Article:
Opposition members face increasing restrictions ahead of 2021 elections

Peaceful Assembly

On 9th March 2020, it was reported that a demonstration by RADDE (Rally for Action, Democracy and Ecological Development) slated for 16th April 2020 in front of the National Assembly was banned by the Interior Minister. The demonstration aimed to call for respect for fundamental freedoms and transparency during the upcoming May 2021 elections. According to Daoud Houmed, a spokesperson for the majority, the ban was imposed for security purposes, as he claimed that there were terrorist movements within the region who would use this as an opportunity.

On 1st November 2019, protests in Arhiba, on the outskirts of the capital city, were met with brutal force as demonstrators protested against the arrest of a member of the opposition Alliance républicaine pour la démocratie - Republican Alliance for Development (ARD) - party. Authorities used live ammunition and tear gas to disperse the protest, injuring dozens of protesters who had blocked roads near the city. Reports indicate that up to 50 people were injured. 


On 9th March 2020, members of the ARD party kidnapping and arbitrary detention of one of their members. According to the group, Dilleyta Tourab was arrested by hooded men before being held incommunicado for four days, and thereafter imprisoned in Gabode prison on 7th March 2020. The party attributed the arrest to political repression by silencing dissenting voices ahead of the upcoming May 2021 elections.

Separately, in September 2019, a report by the UN Secretary-General, the UN Assistant Secretary-General Andrew Gilmour noted that journalist and human rights defender Kadar Abdi Ibrahim continued to suffer reprisals.The report, which seeks to address intimidation and reprisals against those seeking to cooperate or having cooperated with the UN human rights bodies and mechanisms,highlighted the continued reprisals against Kadar, who was still unable to travel due to his passport being confiscated by the intelligence service (SDS). Kadar had also been included in the 2018 report of the Secretary General because he was unable to participate in the Universal Periodic Review (UPR) of Djibouti in May 2018 after his passport was confiscated in April 2018 on returning from Geneva where he had undertaken some advocacy activities ahead of the UPR session.


Djibouti is a closed off country run by an authoritarian government with a sparse media environment that is dominated by the state. The main independent news outlet is La Voix de Djibouti, a radio station that operates online from exile in Belgium and France. There are no private TV or radio stations and the government owns the main newspaper and national broadcaster. In the last World Press Freedom Index compiled by Reporters Without Borders (RSF), Djibouti was ranked 173rd out of 180 countries with the headline “One exile radio station, nothing else.” Djibouti’s World Press Freedom Index ranking has been stable.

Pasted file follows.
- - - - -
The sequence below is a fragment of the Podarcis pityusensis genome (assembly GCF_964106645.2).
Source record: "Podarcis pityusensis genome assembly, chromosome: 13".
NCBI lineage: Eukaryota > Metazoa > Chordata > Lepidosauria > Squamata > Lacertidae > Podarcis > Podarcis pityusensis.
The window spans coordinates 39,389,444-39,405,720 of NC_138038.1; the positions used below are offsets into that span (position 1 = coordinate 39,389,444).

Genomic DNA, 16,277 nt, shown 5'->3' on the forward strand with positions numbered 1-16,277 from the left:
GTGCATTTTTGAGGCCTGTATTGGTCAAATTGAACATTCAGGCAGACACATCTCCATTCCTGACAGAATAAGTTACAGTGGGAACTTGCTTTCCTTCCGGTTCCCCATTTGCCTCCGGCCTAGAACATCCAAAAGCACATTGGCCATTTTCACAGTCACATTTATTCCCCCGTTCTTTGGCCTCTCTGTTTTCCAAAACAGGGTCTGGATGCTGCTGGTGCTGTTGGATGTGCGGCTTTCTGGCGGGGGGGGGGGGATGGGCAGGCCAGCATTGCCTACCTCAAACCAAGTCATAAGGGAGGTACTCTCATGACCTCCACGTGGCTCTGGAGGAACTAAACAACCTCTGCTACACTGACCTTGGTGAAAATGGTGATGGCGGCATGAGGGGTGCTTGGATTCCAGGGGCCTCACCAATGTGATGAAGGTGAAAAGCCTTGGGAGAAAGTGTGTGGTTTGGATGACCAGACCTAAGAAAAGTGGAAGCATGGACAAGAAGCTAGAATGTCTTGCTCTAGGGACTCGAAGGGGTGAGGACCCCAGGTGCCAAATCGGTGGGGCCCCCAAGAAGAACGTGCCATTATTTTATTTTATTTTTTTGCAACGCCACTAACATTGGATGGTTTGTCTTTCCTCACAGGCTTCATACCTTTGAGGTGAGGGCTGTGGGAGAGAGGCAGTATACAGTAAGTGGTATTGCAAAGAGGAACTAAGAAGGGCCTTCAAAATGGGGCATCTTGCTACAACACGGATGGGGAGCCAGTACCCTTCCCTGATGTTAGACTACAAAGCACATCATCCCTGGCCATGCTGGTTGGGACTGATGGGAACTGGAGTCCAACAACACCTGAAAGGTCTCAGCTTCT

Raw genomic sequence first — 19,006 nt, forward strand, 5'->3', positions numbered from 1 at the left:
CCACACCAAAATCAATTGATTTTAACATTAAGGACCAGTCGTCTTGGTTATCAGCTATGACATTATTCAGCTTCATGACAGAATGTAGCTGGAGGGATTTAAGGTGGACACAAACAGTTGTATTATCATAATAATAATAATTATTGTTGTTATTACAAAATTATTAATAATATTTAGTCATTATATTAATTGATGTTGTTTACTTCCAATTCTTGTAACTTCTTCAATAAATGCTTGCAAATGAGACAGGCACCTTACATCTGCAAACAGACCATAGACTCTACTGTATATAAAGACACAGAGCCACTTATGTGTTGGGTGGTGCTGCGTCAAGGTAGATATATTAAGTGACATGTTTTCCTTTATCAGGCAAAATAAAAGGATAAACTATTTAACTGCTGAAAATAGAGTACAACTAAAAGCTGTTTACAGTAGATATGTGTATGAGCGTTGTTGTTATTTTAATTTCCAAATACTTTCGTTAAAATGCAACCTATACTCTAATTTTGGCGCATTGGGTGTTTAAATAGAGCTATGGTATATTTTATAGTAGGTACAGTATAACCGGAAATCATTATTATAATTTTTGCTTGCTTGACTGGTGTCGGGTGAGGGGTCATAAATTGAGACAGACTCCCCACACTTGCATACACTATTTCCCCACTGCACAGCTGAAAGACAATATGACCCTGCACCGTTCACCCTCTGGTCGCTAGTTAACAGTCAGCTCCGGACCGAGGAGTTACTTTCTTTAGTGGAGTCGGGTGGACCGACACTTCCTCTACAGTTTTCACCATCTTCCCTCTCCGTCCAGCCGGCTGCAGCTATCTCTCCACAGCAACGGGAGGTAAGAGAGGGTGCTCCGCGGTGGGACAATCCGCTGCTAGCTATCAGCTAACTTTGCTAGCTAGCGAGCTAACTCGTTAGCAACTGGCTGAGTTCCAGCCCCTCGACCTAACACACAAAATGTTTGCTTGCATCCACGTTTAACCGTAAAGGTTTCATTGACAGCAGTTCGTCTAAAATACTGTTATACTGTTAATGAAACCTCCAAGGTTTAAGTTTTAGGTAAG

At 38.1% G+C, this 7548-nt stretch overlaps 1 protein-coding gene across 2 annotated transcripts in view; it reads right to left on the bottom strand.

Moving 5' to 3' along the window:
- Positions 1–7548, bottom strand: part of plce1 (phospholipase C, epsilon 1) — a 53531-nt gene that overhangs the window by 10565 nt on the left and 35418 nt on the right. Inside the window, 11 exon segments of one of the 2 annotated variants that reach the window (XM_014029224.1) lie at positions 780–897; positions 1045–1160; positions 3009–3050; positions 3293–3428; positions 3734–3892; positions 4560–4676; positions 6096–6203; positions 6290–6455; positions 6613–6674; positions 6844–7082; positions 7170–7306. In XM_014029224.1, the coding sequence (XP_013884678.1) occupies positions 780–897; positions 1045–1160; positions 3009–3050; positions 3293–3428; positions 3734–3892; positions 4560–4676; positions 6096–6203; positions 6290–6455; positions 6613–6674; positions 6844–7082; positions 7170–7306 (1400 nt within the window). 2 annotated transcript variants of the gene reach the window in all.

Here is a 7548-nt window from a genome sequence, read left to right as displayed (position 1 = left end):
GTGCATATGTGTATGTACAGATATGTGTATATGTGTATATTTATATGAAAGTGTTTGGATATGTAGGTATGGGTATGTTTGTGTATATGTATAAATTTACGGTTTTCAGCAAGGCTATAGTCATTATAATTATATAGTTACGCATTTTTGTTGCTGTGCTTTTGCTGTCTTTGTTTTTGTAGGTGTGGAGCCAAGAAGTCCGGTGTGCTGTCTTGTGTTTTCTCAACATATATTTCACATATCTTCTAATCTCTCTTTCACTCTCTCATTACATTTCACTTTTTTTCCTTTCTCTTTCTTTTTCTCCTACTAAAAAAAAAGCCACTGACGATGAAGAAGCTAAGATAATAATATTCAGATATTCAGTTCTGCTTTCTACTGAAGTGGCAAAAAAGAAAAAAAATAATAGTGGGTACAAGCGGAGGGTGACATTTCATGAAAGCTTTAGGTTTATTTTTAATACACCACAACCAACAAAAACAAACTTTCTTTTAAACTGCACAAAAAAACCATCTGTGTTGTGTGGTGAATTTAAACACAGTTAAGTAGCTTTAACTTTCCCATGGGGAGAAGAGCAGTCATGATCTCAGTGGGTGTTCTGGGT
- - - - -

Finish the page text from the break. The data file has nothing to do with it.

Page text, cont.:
On 12th March 2020, in commemoration of the World Day Against Cyber-Censorship, Reporters Without Borders (RSF) unblocked the website of La Voix de Djibouti, Djibouti’s only independent media outlet. The station operates from France but is blocked in Djibouti and is one of the few spaces available in the country for free speech and information. According to RSF, without it “Djibouti would become a news and information black hole.”

The exercise, which is known as operation collateral freedom, has now enabled RSF to provide alternative online access to a total of 21 news outlets that are blocked in their own countries through a technique which duplicates the censored website on international servers, thus enabling users in those countries to access the site. Other countries where this is being done by RSF include China and Egypt.

In a separate development, one of Djibouti’s most high-profile bloggers, Samatar Ahmed Osman, who regularly exposes human rights violations committed by the authorities and corruption cases, remains in exile. In the last few months, authorities targeted him and his family members in Djibouti, including his wife, Filsan Souleiman Samireh, an opposition activist who was briefly arrested and detained in August 2019. On 6th August 2019, Samireh was arrested by the Information and Security Service at her parents’ home and detained in an unknown location. The arresting officers did not show an arrest warrant and did not disclose the reason for her arrest. She was released the following day after extensive interrogation about her husband’s online activism and accused of encouraging her husband to criticise the government.